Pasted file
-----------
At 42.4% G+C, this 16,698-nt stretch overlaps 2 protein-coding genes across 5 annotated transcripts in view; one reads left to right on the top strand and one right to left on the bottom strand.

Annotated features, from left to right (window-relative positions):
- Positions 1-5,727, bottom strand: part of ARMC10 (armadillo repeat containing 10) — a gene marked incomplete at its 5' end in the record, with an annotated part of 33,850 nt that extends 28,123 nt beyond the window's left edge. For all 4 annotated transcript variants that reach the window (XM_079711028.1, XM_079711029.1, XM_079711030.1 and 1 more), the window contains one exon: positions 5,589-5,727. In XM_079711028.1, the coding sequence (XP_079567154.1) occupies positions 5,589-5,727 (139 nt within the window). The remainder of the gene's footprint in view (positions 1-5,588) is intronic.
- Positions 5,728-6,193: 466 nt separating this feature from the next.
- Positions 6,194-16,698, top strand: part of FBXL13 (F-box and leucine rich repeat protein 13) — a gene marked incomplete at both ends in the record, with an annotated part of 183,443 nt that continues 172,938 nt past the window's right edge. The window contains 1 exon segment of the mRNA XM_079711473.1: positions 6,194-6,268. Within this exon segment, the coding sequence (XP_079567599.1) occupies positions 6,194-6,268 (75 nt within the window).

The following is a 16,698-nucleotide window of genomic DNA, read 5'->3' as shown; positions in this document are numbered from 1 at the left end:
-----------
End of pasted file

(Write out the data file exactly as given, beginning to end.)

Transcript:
At 42.4% G+C, this 16,698-nt stretch overlaps 2 protein-coding genes across 5 annotated transcripts in view; one reads left to right on the top strand and one right to left on the bottom strand.

Annotated features, from left to right (window-relative positions):
- Positions 1-5,727, bottom strand: part of ARMC10 (armadillo repeat containing 10) — a gene marked incomplete at its 5' end in the record, with an annotated part of 33,850 nt that extends 28,123 nt beyond the window's left edge. For all 4 annotated transcript variants that reach the window (XM_079711028.1, XM_079711029.1, XM_079711030.1 and 1 more), the window contains one exon: positions 5,589-5,727. In XM_079711028.1, the coding sequence (XP_079567154.1) occupies positions 5,589-5,727 (139 nt within the window). The remainder of the gene's footprint in view (positions 1-5,588) is intronic.
- Positions 5,728-6,193: 466 nt separating this feature from the next.
- Positions 6,194-16,698, top strand: part of FBXL13 (F-box and leucine rich repeat protein 13) — a gene marked incomplete at both ends in the record, with an annotated part of 183,443 nt that continues 172,938 nt past the window's right edge. The window contains 1 exon segment of the mRNA XM_079711473.1: positions 6,194-6,268. Within this exon segment, the coding sequence (XP_079567599.1) occupies positions 6,194-6,268 (75 nt within the window).

The following is a 16,698-nucleotide window of genomic DNA, read 5'->3' as shown; positions in this document are numbered from 1 at the left end: